“That beer’s pretty strong, are you sure you don’t want something sweeter?”

“Honey, what’s a young lady like you writing about beer?”

“Are you just drinking beer to fit in with the guys?”

These are all very real things both men and women have said to me: a beer-lovin’ lady. While there are various strides to improve things, society has sadly associated drinking beer as a “manly pastime.” Given that there are plenty of women who not only love to drink beer but are also essential in its production, there seems to be a serious problem of sexism in the beer community.

Women have a pivotal role in beer. They were the first to brew it, the first to introduce hops to it, and were the sole driving force behind its creation. Sadly, once brewing became a source of income, men almost completely replaced women in their roles in beer, slowly evolving the beer community into its present day misogyny. Given women’s history, how has society allowed beer to shift into such a “manly drink” that companies feel the need to specifically market beer for women? Instead of glorifying the female contribution, I’ve been seeing more and more dumbed down versions of beer. According to what society tells me, as a woman I will only enjoy a beer if it’s fruity, light, and in ~cute~ packaging. It’s not just women who suffer from this; men are expected to drink beer, and it better be dark beer or you’ll “lose your manhood.”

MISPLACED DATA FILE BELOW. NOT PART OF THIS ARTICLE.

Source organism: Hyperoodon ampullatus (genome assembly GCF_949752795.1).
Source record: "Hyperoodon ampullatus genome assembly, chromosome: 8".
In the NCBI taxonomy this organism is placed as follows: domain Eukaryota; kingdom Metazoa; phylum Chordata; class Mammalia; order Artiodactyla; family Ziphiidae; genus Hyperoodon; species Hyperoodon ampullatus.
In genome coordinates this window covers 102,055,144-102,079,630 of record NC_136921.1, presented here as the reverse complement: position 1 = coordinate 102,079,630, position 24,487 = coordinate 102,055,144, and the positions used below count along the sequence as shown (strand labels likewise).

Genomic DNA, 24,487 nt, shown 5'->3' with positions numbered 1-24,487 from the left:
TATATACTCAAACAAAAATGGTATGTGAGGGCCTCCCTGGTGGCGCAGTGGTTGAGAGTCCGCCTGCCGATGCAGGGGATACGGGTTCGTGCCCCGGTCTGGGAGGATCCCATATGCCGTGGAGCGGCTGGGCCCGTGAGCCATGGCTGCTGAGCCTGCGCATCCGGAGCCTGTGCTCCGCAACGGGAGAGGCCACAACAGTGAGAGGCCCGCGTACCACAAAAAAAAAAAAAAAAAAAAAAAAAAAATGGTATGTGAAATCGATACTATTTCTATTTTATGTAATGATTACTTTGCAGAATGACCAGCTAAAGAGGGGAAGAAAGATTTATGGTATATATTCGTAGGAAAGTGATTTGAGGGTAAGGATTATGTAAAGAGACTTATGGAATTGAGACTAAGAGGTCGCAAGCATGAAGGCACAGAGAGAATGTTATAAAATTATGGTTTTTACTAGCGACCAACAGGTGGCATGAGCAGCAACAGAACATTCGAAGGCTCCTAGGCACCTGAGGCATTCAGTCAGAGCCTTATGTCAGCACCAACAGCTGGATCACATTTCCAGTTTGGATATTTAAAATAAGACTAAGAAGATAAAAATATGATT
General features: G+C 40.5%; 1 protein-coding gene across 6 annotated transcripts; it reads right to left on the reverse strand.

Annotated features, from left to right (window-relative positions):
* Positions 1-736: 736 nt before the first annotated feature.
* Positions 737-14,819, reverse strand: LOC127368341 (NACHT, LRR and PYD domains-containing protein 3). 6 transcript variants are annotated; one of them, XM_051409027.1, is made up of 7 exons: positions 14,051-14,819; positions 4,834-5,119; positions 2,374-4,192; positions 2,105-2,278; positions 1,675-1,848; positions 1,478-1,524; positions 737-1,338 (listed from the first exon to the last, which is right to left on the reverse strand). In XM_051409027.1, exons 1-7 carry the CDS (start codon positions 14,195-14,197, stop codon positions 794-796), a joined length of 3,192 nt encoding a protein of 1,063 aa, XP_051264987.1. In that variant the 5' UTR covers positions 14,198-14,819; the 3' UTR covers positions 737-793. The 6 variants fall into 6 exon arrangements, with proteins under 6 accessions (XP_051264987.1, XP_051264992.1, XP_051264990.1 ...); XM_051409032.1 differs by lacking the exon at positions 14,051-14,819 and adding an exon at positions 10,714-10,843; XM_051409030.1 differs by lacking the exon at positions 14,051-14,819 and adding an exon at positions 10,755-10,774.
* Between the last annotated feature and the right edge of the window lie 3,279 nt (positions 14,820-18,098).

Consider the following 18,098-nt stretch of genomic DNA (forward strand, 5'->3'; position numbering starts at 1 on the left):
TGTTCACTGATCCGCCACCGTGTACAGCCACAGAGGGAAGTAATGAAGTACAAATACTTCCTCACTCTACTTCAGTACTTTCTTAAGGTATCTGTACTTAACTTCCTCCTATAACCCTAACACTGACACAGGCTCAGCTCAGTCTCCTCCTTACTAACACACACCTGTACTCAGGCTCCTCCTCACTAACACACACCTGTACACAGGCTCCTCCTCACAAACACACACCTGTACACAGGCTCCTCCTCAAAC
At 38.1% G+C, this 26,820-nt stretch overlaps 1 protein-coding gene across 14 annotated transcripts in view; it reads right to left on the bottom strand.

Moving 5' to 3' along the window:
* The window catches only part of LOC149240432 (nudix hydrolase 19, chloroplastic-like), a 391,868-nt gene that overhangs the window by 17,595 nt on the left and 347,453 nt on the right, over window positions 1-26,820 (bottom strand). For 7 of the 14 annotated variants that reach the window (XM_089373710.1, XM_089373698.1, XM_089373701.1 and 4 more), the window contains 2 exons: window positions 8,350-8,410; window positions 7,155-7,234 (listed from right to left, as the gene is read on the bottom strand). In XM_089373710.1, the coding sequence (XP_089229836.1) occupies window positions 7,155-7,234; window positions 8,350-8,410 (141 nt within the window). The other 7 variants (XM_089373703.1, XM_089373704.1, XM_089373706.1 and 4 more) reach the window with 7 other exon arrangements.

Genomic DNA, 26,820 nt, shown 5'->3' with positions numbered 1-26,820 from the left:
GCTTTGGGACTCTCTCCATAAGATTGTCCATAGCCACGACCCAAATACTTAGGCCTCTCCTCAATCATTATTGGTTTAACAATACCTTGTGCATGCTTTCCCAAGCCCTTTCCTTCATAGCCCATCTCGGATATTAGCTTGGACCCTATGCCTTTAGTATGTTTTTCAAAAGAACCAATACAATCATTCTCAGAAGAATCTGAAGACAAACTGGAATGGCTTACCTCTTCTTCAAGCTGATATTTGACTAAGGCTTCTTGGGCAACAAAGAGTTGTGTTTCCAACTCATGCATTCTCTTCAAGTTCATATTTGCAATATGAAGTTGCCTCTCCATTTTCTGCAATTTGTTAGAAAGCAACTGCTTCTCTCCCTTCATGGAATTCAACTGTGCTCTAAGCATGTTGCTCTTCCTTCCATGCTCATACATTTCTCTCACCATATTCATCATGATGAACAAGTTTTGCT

Thankfully, there are organizations such as the Pink Boots Society (PBS) who are actively paving the way for kick ass women in beer to succeed. PBS is a nonprofit organization created to empower women beer professionals to advance their careers in the Beer Industry through Education. On their website they write:

“We are the female movers and shakers in the beer industry. We get the beer brewed and fermented with the highest possible quality. We also own breweries, package the beer, design beers, serve beers, write about beer, and cover just about any aspect of beer, and we are all women. Most importantly, we teach each other what we know through our own seminar programs, and we help each other advance our beer careers by raising money for educational scholarships.”

Hell. Yes. Now that’s what I’m talking about. Women empowering women and normalizing their presence in the beer community. While Bellingham may not be free of sexism, I am proud of the breweries’ support of women in beer. During this year’s Bellingham Beer Week, Boundary Bay hosted the “2nd Annual FemALES – A Celebration of Women in the Beer Industry” where local breweries gathered together to help raise funds for PBS and shine a light on the fantastic women in our beer community. From brewery owners to shift managers to servers, women have a presence in Bellingham and it’s incredibly encouraging to see.

As a woman who prefers stouts over wine coolers and is fed up of hearing phrases like “bitch beer,” I would like to personally challenge beer corporations to stop advertising like this:55d655a8cedf6.image



And instead, advertise like this:



Or better yet, don’t use gender in your advertising at all. Women are allowed to love beer. Men are allowed to hate beer. Stop typecasting and let people drink whatever the hell they want to.